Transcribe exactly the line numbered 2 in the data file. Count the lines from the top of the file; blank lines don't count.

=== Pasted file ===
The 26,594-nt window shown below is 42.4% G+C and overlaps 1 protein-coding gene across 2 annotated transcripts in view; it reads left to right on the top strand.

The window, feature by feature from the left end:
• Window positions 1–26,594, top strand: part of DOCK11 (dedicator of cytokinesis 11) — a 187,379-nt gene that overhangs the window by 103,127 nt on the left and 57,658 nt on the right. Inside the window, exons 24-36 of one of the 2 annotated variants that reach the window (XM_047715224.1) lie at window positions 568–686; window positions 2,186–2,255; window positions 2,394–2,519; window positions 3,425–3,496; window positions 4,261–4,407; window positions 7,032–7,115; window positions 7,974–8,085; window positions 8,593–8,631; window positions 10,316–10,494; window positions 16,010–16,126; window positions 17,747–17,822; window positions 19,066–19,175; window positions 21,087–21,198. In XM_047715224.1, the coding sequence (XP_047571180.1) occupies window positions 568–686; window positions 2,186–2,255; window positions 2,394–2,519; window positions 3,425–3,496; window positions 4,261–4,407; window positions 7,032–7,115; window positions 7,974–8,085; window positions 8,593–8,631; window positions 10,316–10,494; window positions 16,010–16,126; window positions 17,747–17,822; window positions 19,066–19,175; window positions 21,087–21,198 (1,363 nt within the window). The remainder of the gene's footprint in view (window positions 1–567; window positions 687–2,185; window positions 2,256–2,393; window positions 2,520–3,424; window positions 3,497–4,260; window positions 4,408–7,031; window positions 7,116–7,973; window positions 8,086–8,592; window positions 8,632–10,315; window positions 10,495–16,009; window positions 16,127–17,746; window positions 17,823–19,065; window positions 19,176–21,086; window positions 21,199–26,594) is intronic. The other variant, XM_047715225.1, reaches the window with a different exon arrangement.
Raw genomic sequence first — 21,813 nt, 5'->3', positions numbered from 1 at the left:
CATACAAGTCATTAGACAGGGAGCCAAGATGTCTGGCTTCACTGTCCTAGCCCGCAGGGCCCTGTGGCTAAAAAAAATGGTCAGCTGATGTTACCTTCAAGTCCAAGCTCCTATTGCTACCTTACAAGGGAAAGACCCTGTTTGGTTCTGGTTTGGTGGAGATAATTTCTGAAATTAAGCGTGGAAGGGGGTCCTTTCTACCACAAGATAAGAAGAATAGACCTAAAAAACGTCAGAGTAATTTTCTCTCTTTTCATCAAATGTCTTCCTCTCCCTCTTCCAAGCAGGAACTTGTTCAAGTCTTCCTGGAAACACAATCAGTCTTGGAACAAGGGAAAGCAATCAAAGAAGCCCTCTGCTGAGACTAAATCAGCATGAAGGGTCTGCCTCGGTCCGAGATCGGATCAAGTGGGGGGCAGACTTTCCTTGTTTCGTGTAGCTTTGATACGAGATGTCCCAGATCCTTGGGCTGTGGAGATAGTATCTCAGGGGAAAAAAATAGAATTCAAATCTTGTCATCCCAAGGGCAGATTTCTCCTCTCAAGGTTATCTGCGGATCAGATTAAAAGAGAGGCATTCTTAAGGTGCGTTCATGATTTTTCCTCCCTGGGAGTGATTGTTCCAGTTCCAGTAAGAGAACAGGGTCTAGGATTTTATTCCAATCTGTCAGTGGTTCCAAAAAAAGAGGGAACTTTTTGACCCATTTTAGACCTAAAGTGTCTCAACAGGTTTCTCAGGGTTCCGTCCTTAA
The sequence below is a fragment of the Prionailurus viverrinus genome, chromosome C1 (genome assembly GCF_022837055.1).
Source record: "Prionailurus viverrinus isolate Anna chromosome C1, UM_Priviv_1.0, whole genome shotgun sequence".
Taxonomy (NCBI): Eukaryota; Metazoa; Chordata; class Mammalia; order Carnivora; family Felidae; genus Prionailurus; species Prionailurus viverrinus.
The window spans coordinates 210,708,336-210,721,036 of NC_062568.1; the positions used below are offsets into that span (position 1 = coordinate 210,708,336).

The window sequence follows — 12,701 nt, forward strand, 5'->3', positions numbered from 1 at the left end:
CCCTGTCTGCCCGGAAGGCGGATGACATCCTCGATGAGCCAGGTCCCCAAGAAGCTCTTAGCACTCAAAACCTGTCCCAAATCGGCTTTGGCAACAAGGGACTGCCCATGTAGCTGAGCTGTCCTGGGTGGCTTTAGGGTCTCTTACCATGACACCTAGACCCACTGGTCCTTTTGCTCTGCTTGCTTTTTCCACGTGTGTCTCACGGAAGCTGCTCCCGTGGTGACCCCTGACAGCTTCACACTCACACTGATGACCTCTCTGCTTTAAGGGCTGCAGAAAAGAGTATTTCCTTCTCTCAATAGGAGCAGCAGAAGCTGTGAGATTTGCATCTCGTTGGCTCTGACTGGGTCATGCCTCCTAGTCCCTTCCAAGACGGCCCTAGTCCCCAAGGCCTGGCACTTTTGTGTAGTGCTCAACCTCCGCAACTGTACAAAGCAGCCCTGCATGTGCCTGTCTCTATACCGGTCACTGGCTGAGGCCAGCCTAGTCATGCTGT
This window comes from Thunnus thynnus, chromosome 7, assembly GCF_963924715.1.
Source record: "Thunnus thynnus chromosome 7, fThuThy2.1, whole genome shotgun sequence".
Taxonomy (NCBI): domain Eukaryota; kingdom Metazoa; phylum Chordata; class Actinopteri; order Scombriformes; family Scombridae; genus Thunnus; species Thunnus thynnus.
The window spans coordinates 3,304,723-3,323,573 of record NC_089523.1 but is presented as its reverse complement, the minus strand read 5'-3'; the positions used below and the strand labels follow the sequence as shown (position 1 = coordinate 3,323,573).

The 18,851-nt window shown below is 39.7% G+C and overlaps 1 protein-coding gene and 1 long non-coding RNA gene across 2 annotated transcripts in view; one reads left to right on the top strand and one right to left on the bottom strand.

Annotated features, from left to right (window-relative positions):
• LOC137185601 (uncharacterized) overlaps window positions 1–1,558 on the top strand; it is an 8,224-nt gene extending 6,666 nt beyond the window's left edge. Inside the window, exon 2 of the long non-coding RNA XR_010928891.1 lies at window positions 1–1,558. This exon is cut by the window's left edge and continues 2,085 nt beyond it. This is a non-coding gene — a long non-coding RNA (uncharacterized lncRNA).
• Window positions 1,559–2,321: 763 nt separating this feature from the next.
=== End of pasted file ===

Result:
The window, feature by feature from the left end: